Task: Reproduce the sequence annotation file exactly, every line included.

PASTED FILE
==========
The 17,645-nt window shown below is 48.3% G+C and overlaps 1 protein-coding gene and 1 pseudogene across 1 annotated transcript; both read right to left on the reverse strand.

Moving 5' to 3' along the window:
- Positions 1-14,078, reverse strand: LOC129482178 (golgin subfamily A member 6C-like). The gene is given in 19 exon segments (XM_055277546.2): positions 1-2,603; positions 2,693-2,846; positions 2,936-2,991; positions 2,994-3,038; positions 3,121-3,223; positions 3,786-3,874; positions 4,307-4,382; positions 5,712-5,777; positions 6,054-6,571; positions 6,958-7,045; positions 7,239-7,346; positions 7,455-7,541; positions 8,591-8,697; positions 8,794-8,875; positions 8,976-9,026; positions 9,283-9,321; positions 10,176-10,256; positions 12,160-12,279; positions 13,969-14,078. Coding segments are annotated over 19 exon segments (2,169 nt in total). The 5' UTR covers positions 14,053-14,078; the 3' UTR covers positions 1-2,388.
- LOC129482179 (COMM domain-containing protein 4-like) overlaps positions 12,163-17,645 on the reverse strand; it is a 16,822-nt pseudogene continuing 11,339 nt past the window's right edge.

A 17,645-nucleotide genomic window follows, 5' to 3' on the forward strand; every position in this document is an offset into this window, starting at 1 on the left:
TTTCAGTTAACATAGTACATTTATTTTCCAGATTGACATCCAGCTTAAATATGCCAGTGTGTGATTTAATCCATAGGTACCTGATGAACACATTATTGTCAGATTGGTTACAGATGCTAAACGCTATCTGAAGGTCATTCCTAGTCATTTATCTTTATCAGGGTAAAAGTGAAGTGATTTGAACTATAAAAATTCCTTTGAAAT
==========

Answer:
The 17,645-nt window shown below is 48.3% G+C and overlaps 1 protein-coding gene and 1 pseudogene across 1 annotated transcript; both read right to left on the reverse strand.

Moving 5' to 3' along the window:
- Positions 1-14,078, reverse strand: LOC129482178 (golgin subfamily A member 6C-like). The gene is given in 19 exon segments (XM_055277546.2): positions 1-2,603; positions 2,693-2,846; positions 2,936-2,991; positions 2,994-3,038; positions 3,121-3,223; positions 3,786-3,874; positions 4,307-4,382; positions 5,712-5,777; positions 6,054-6,571; positions 6,958-7,045; positions 7,239-7,346; positions 7,455-7,541; positions 8,591-8,697; positions 8,794-8,875; positions 8,976-9,026; positions 9,283-9,321; positions 10,176-10,256; positions 12,160-12,279; positions 13,969-14,078. Coding segments are annotated over 19 exon segments (2,169 nt in total). The 5' UTR covers positions 14,053-14,078; the 3' UTR covers positions 1-2,388.
- LOC129482179 (COMM domain-containing protein 4-like) overlaps positions 12,163-17,645 on the reverse strand; it is a 16,822-nt pseudogene continuing 11,339 nt past the window's right edge.

A 17,645-nucleotide genomic window follows, 5' to 3' on the forward strand; every position in this document is an offset into this window, starting at 1 on the left:
TTTCAGTTAACATAGTACATTTATTTTCCAGATTGACATCCAGCTTAAATATGCCAGTGTGTGATTTAATCCATAGGTACCTGATGAACACATTATTGTCAGATTGGTTACAGATGCTAAACGCTATCTGAAGGTCATTCCTAGTCATTTATCTTTATCAGGGTAAAAGTGAAGTGATTTGAACTATAAAAATTCCTTTGAAAT